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Blue Thunder

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  1. I agree. You took the low end of my ranges for both Ekeler and Jackson, which won't happen. I was trying to offer ranges that would add up to 100%. You're probably right about not counting on much from Cox. I don't think we're too far apart, but I think 60% might be a little high for Ekeler. If I had to pick a specific number, barring any injuries, I would predict Ekeler - 50% Jackson - 35% Newsome - 15% I think that Newsome will get some decent work in the 4th quarter of any blowouts as well as taking a series from Jackson every once in a while. Any carries that Cox would get would be in a week (or two) that one of the other three guys is not playing due to being dinged up. Hopefully they all stay healthy all year, but I'm not sure how realistic that is. Ankle sprains tend to happen every once in a while. I can, however, see a scenario where Jackson out-touches Ekeler if even if both remain healthy... IF Jackson turns into a stud - which is certainly possible. I do think it more likely that Ekeler will out-touch Jackson, although I expect it to be closer than a lot of people think.
  2. Fair point. I do think that you could still arrive at something close to these percentages if one or two of them ever gets dinged up during the year. I think it also would depend on just how high they are on Jeremy Cox. I could just as easily see him on the practice squad as on the final 53. The main point I'm trying to make is that there is more to the Chargers RB corp than just Ekeler and Jackson and that I could easily see the RB work being split more evenly than some people are expecting.
  3. I really expect to see Detrez Newsome worked into the rotation as well. He's got some lead-back type of qualities. Also, Jeremy Cox will probably see some short yardage and goal line work. I'd expect to see a split along these lines. Ekeler 25 - 40% Jackson 25 - 40% Newsome 15 - 25% Cox 5 - 10% I think that this would work well IRL as it would keep everyone relatively fresh, but it wouldn't be that great for fantasy football though.
  4. Good point. This is probably why the owners are seemingly "locked in" to wanting an 18-game schedule in order to make the TV revenue pie just as big as possible. So if the owners really are all about maximizing the pie size, then 21 weeks with the three byes would be better than 19 weeks with one bye from their perspective.
  5. Just what I've been saying. The three evenly spaced bye weeks would benefit everyone regardless of whether teams play 16 or 18 games. In fact, it might be enough to convince owners to stay at 16 games per team due to the extra two weeks of regular season TV revenue. However, I just have a feeling from what I've been reading that they owners are stuck on an 18-game schedule and the best (only) way to accomplish that is more rest during the season. The three evenly spaced bye weeks what makes the most sense, imo. If they do decide to just add a 17th game and make it an international game, then I would think that the players would also still benefit from more time off during the season, both for traveling and recovering.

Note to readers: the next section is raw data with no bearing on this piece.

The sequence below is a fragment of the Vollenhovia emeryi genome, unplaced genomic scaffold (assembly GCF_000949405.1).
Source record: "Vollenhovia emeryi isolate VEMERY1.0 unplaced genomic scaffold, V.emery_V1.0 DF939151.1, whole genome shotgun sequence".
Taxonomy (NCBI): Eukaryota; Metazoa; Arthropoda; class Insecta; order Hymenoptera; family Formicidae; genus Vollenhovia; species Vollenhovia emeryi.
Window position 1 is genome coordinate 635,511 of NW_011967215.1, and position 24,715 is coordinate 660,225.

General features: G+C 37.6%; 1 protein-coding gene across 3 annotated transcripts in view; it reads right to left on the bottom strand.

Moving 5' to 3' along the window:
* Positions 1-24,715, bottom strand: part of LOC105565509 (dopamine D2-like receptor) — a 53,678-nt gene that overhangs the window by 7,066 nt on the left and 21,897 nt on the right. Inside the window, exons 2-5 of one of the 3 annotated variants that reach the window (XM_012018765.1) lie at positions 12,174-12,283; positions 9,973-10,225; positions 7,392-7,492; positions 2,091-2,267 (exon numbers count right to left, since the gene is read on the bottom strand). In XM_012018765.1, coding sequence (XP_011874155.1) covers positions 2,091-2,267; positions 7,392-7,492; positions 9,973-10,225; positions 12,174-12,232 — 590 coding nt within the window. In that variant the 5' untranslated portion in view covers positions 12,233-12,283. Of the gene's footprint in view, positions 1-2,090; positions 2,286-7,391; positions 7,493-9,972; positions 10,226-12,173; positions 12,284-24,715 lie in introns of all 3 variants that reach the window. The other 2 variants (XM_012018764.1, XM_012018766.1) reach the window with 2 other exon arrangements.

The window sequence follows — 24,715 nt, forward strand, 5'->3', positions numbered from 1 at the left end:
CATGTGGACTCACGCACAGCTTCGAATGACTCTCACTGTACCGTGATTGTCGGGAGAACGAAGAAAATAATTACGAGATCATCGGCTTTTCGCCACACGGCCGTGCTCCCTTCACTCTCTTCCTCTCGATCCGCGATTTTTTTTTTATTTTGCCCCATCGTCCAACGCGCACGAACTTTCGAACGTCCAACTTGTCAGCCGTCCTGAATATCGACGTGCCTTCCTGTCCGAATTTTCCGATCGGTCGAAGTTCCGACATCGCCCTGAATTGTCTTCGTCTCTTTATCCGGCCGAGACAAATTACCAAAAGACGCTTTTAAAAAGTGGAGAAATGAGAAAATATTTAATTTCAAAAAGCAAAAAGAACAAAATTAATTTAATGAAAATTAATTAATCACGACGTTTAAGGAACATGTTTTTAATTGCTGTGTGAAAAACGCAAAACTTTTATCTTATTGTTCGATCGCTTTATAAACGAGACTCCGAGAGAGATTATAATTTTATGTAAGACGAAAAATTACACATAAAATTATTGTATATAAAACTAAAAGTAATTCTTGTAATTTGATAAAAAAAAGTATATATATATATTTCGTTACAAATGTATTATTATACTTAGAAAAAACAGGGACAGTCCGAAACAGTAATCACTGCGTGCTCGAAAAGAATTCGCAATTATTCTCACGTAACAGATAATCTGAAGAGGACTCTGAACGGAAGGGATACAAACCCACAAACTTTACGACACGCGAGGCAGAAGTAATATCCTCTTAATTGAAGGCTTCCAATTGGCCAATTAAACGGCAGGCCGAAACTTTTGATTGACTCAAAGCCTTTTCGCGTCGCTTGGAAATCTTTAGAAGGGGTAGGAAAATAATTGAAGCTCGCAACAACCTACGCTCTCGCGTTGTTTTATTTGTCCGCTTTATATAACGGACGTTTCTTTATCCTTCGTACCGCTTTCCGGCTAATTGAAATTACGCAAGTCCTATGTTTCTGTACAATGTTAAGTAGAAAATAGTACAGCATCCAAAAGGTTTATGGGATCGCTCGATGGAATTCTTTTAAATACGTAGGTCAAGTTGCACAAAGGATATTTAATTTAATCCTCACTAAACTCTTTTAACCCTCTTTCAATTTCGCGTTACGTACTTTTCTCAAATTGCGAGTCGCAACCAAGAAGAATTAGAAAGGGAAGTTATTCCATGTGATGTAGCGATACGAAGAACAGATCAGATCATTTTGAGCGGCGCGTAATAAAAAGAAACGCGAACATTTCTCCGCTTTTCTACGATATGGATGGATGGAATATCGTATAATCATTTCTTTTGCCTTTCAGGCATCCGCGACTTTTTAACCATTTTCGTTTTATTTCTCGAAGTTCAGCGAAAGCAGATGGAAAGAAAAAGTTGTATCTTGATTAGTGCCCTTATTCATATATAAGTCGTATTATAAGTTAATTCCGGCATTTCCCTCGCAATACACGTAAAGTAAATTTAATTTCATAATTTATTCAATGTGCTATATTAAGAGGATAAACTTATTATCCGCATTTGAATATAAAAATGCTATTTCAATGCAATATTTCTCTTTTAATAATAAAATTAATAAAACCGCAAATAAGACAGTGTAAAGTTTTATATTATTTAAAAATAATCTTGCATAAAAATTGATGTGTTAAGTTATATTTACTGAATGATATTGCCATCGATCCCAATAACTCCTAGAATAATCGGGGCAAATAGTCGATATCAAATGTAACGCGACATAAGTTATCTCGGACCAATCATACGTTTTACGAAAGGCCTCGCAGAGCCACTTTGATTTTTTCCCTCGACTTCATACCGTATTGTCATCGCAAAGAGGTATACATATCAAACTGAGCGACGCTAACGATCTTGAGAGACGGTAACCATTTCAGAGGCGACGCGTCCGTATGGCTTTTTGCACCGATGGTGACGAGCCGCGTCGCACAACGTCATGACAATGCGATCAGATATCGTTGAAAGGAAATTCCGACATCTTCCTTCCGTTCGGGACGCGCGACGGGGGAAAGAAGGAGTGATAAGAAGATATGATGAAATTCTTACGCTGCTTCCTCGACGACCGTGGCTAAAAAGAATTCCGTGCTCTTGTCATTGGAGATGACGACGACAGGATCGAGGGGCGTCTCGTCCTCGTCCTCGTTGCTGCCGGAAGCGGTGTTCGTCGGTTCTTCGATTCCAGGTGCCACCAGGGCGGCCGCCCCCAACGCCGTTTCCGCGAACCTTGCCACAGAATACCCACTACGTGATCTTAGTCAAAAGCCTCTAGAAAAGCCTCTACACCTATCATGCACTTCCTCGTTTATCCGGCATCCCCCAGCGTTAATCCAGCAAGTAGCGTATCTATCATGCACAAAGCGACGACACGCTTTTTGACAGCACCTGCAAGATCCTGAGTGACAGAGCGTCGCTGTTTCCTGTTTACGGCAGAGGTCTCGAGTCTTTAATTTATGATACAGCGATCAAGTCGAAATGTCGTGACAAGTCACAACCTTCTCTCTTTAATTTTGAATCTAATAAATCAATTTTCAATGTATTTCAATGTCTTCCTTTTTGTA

6. None taken. I don't think that a proposal exists that every single person is going to like. Basically, it would push the Super Bowl back from the first Sunday in February two weeks to the third Sunday. Bye weeks are a crap shoot anyway, but if you had several spaced out, you'd have a better chance of having one when you really need one. Here's my suggestion... Bye weeks could be grouped like this: Group 1 = off weeks 4, 9, 14 Group 2 = off weeks 5, 10, 15 Group 3 = off weeks 6, 11, 16 Group 4 = off weeks 7, 12, 17 Group 5 = off weeks 8, 13, 18 No bye during weeks 1-3 and weeks 19-21 Currently, if a team has a bye week during week 4, they would then have 13 weeks in a row without a break. If they were in Group 1 above, the longest stretch they would have without a break would be 7 weeks. In fact, it would be 3 games - break - 4 games - break - 4 games - break - 7 games. Looking at the other side of it, if a team currently has a week 12 bye, they have 11 games before then. If you have a week 12 bye (Group 4) in my proposal, you also have a week 7 and a week 17 bye, which would mean 6 games - break - 4 games - break - 4 games - break - 4 games. Which scenario do you think would allow players to be more rested going into the playoffs? Seems obvious to me. If 18 games is an absolute MUST for the owners, then this plan makes the most sense to me. However... If they are willing to concede to the NFLPA and stay at 16 games, you could still do a 16-game, 19-week schedule with three evenly spaced byes. If you dropped to two preseason games, this would not increase the length of the season at all. Bye groupings would look like this... Group 1 = off weeks 5, 9, 13 Group 2 = off weeks 6, 10, 14 Group 3 = off weeks 7, 11, 15 Group 4 = off weeks 8, 12, 16 No bye during weeks 1-4 and weeks 17-19 You would still have the added advantage of more rest throughout the season and 19 weeks of regular season football instead of 17. Regardless of which plan you talk about (18 games or 16 games), I really think that the three evenly spaced byes is a good idea.